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dc.contributor.advisorDixon, Richard W.
dc.contributor.authorOstling, Johanna L.
dc.date.accessioned2014-05-06T18:01:13Z
dc.date.available2014-05-06T18:01:13Z
dc.date.issued2012-03-01
dc.date.submittedMay 2012
dc.identifier.urihttps://digital.library.txstate.edu/handle/10877/5005
dc.description.abstractWhether a person has had experience with a tropical cyclone or not has been proven to be an indicator of the likelihood to evacuate in a future event. The bulk of these studies cover members of the community and disregard characteristics unique to a migratory expatriate community, particularly on a small island where hurricane impacts are experienced acutely and in ways other than on the mainland. Grand Cayman, the largest of the three Cayman Islands, thrives on its financial and tourism industries. The Grand Cayman Marriott Beach Resort and The Ritz-Carlton, Grand Cayman employ workers drawn from The Cayman Islands and a multitude of other countries. A survey conducted with employees of the two resorts sought to determine the circumstances under which employees would evacuate their homes to another shelter on-island and under which conditions employees would evacuate the island to seek shelter in another country. The two resorts were chosen because each resort markets itself to different clientele, and the resorts employ markedly different numbers of workers with diverse backgrounds. The three-page survey included questions to collect demographic information, the employee’s exposure to hurricanes in Grand Cayman and previous places of residence, and what the employee would do given certain scenarios of a hurricane impacting Grand Cayman. Employees were also asked how much they would be willing to pay to evacuate off-island and if they left, to what location would they go and why. Findings indicate that employees of the resort are aware of the dangers associated with hurricanes and change the magnitude of their preparations in relation to the forecasted intensity of the approaching hurricane. This study contributes to the literature on hurricane preparedness, how experience influences future protective actions, and whether being local gives one an added edge for being prepared for local hazards, particularly in the tourism sector where research is currently behind the prevalence of resorts in hazardous locations for hurricanes and other geophysical hazards.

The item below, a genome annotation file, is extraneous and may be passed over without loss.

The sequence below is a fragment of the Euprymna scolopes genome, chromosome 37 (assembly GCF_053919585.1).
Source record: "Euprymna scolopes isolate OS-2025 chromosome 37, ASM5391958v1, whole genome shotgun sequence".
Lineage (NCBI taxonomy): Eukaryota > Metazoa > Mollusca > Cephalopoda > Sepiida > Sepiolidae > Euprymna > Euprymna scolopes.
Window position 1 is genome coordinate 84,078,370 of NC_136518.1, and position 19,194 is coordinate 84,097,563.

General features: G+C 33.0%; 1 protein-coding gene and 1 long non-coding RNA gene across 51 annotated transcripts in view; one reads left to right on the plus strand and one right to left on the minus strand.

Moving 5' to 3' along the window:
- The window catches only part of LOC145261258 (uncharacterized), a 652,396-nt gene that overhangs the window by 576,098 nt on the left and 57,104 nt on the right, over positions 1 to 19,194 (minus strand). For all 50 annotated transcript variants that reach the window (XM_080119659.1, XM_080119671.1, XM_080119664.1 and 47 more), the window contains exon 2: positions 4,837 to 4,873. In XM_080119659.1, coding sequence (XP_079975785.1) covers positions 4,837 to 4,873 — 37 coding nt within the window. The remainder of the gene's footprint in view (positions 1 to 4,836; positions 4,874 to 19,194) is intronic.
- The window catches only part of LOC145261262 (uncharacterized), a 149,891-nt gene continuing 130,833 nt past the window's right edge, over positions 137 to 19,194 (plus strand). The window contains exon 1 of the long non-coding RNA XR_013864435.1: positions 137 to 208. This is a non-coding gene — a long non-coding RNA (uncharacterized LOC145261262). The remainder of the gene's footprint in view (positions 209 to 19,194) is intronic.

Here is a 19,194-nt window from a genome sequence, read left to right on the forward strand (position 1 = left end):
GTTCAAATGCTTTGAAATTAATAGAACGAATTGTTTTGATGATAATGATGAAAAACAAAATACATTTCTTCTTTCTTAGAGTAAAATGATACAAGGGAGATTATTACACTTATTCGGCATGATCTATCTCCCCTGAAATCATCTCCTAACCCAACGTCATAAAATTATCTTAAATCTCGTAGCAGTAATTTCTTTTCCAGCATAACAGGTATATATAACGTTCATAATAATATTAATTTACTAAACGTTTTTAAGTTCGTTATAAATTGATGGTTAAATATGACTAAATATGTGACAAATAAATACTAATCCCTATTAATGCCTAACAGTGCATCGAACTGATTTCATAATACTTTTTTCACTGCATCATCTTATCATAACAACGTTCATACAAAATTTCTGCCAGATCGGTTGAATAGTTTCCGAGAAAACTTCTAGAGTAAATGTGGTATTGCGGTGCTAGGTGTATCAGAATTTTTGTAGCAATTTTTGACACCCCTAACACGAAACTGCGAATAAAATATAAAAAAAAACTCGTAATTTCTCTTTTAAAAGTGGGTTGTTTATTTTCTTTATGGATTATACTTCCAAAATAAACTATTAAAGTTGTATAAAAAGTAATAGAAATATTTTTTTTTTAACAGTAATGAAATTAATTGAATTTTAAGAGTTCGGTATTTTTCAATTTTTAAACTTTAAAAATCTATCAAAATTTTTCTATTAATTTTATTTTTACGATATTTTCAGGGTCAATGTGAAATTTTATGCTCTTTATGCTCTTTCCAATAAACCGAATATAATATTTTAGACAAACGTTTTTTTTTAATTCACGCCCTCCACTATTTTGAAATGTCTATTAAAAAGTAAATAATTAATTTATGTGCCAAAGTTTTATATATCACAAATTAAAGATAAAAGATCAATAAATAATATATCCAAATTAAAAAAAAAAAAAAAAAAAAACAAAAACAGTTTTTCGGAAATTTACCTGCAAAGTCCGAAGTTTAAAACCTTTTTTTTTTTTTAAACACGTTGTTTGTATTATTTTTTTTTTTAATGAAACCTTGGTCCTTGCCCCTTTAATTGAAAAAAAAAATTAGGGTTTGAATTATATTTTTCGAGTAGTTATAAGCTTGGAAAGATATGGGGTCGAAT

dc.formatText
dc.format.extent150 pages
dc.format.medium1 file (.pdf)
dc.language.isoen_US
dc.subjectHurricanes
dc.subjectNatural Hazards
dc.subjectBehavioral Response
dc.subjectHospitality
dc.subjectTourism
dc.titleBehavioral Response of Hotel Employees to Hurricane Warnings on Grand Cayman, The Cayman Islands
txstate.documenttypeDissertation
dc.contributor.committeeMemberButler, David R.
dc.contributor.committeeMemberLindell, Michael K.
thesis.degree.departmentGeography
thesis.degree.disciplineEnvironmental Geography
thesis.degree.grantorTexas State University
thesis.degree.levelDoctoral
thesis.degree.nameDoctor of Philosophy
txstate.departmentGeography


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